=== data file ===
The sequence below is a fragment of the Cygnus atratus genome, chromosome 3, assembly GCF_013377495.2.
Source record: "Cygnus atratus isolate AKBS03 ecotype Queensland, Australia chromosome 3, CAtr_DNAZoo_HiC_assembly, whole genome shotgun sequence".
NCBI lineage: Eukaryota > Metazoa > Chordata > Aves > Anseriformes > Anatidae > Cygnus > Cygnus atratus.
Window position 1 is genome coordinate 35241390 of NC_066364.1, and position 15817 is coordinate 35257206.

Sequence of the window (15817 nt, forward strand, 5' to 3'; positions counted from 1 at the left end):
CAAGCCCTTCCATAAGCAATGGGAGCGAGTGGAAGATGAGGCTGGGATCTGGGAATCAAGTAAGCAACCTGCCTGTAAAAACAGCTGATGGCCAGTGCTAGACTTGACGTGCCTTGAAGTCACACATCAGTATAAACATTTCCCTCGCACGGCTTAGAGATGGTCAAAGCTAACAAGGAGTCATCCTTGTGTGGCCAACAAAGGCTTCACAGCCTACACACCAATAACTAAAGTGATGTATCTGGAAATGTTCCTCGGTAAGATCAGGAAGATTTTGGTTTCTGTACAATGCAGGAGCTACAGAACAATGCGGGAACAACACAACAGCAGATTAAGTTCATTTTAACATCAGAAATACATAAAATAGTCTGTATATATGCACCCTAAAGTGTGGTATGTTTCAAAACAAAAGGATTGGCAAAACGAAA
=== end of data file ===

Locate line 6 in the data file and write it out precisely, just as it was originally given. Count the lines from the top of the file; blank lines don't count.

CAAGCCCTTCCATAAGCAATGGGAGCGAGTGGAAGATGAGGCTGGGATCTGGGAATCAAGTAAGCAACCTGCCTGTAAAAACAGCTGATGGCCAGTGCTAGACTTGACGTGCCTTGAAGTCACACATCAGTATAAACATTTCCCTCGCACGGCTTAGAGATGGTCAAAGCTAACAAGGAGTCATCCTTGTGTGGCCAACAAAGGCTTCACAGCCTACACACCAATAACTAAAGTGATGTATCTGGAAATGTTCCTCGGTAAGATCAGGAAGATTTTGGTTTCTGTACAATGCAGGAGCTACAGAACAATGCGGGAACAACACAACAGCAGATTAAGTTCATTTTAACATCAGAAATACATAAAATAGTCTGTATATATGCACCCTAAAGTGTGGTATGTTTCAAAACAAAAGGATTGGCAAAACGAAA